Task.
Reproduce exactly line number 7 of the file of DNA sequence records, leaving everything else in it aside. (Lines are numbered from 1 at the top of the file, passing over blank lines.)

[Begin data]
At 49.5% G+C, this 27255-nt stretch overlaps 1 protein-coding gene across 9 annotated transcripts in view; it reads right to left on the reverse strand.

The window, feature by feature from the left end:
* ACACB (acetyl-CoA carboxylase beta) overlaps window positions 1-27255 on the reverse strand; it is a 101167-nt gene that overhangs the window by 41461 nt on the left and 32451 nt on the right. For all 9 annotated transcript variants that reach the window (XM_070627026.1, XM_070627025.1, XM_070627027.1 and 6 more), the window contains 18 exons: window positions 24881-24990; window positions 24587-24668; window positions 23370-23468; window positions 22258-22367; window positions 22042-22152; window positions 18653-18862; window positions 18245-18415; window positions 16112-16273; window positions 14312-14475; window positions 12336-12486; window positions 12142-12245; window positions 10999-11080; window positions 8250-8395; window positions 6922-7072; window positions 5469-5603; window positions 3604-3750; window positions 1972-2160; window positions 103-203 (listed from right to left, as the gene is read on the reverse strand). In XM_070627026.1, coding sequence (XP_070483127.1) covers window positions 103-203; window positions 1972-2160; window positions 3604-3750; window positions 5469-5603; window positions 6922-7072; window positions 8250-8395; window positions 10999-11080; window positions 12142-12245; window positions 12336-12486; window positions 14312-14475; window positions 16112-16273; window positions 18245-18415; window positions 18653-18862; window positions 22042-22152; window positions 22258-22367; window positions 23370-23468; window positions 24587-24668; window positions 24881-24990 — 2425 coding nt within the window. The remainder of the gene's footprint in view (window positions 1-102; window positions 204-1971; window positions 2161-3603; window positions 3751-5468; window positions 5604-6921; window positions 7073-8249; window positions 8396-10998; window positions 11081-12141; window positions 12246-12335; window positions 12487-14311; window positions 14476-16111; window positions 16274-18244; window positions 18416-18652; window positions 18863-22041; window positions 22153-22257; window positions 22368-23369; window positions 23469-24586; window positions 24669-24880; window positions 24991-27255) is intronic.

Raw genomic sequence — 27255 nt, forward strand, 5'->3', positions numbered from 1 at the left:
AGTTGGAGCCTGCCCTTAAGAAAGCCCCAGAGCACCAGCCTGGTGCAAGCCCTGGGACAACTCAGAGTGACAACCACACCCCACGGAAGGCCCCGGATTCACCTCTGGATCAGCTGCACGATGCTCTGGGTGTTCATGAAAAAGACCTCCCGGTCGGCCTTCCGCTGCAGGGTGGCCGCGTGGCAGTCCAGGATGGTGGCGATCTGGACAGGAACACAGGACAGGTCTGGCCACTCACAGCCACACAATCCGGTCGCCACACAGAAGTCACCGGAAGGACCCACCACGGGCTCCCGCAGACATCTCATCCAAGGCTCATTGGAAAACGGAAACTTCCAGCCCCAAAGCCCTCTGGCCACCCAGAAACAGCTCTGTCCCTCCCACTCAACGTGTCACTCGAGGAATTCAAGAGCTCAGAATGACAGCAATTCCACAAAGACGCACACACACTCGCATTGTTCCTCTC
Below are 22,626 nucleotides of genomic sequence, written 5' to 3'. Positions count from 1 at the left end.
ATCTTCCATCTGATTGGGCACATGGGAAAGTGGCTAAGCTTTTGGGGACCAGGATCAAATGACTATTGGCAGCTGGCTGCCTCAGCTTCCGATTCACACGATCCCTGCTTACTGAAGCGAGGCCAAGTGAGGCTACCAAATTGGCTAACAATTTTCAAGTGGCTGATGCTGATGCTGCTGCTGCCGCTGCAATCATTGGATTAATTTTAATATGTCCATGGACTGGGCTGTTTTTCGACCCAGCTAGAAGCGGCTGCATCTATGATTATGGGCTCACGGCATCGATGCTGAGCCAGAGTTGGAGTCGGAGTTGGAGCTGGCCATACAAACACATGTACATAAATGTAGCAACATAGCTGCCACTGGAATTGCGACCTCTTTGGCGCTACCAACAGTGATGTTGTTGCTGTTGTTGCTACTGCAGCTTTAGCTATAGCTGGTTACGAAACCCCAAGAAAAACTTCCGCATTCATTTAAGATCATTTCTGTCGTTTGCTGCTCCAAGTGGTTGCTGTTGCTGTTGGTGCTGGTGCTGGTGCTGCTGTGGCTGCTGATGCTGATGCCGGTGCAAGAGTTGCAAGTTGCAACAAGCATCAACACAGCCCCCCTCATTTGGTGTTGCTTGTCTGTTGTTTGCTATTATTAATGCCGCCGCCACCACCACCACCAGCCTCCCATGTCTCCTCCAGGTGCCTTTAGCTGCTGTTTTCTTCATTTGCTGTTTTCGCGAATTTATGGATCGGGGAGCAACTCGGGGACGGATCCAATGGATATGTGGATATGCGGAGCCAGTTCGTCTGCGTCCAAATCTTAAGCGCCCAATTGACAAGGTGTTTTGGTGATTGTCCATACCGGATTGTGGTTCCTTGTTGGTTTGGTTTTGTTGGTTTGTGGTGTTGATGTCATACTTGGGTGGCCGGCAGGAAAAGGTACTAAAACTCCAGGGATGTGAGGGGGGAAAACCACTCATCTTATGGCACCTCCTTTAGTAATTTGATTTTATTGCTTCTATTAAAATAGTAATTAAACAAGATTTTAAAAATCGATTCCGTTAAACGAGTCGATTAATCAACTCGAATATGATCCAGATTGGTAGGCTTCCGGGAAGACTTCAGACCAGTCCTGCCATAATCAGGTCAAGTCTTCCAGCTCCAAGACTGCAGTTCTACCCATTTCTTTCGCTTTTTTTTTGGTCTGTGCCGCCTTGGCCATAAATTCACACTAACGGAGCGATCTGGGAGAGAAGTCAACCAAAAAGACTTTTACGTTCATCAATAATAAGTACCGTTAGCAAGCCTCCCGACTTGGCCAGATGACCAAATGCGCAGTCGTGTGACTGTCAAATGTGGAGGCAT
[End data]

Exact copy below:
ATCTTCCATCTGATTGGGCACATGGGAAAGTGGCTAAGCTTTTGGGGACCAGGATCAAATGACTATTGGCAGCTGGCTGCCTCAGCTTCCGATTCACACGATCCCTGCTTACTGAAGCGAGGCCAAGTGAGGCTACCAAATTGGCTAACAATTTTCAAGTGGCTGATGCTGATGCTGCTGCTGCCGCTGCAATCATTGGATTAATTTTAATATGTCCATGGACTGGGCTGTTTTTCGACCCAGCTAGAAGCGGCTGCATCTATGATTATGGGCTCACGGCATCGATGCTGAGCCAGAGTTGGAGTCGGAGTTGGAGCTGGCCATACAAACACATGTACATAAATGTAGCAACATAGCTGCCACTGGAATTGCGACCTCTTTGGCGCTACCAACAGTGATGTTGTTGCTGTTGTTGCTACTGCAGCTTTAGCTATAGCTGGTTACGAAACCCCAAGAAAAACTTCCGCATTCATTTAAGATCATTTCTGTCGTTTGCTGCTCCAAGTGGTTGCTGTTGCTGTTGGTGCTGGTGCTGGTGCTGCTGTGGCTGCTGATGCTGATGCCGGTGCAAGAGTTGCAAGTTGCAACAAGCATCAACACAGCCCCCCTCATTTGGTGTTGCTTGTCTGTTGTTTGCTATTATTAATGCCGCCGCCACCACCACCACCAGCCTCCCATGTCTCCTCCAGGTGCCTTTAGCTGCTGTTTTCTTCATTTGCTGTTTTCGCGAATTTATGGATCGGGGAGCAACTCGGGGACGGATCCAATGGATATGTGGATATGCGGAGCCAGTTCGTCTGCGTCCAAATCTTAAGCGCCCAATTGACAAGGTGTTTTGGTGATTGTCCATACCGGATTGTGGTTCCTTGTTGGTTTGGTTTTGTTGGTTTGTGGTGTTGATGTCATACTTGGGTGGCCGGCAGGAAAAGGTACTAAAACTCCAGGGATGTGAGGGGGGAAAACCACTCATCTTATGGCACCTCCTTTAGTAATTTGATTTTATTGCTTCTATTAAAATAGTAATTAAACAAGATTTTAAAAATCGATTCCGTTAAACGAGTCGATTAATCAACTCGAATATGATCCAGATTGGTAGGCTTCCGGGAAGACTTCAGACCAGTCCTGCCATAATCAGGTCAAGTCTTCCAGCTCCAAGACTGCAGTTCTACCCATTTCTTTCGCTTTTTTTTTGGTCTGTGCCGCCTTGGCCATAAATTCACACTAACGGAGCGATCTGGGAGAGAAGTCAACCAAAAAGACTTTTACGTTCATCAATAATAAGTACCGTTAGCAAGCCTCCCGACTTGGCCAGATGACCAAATGCGCAGTCGTGTGACTGTCAAATGTGGAGGCAT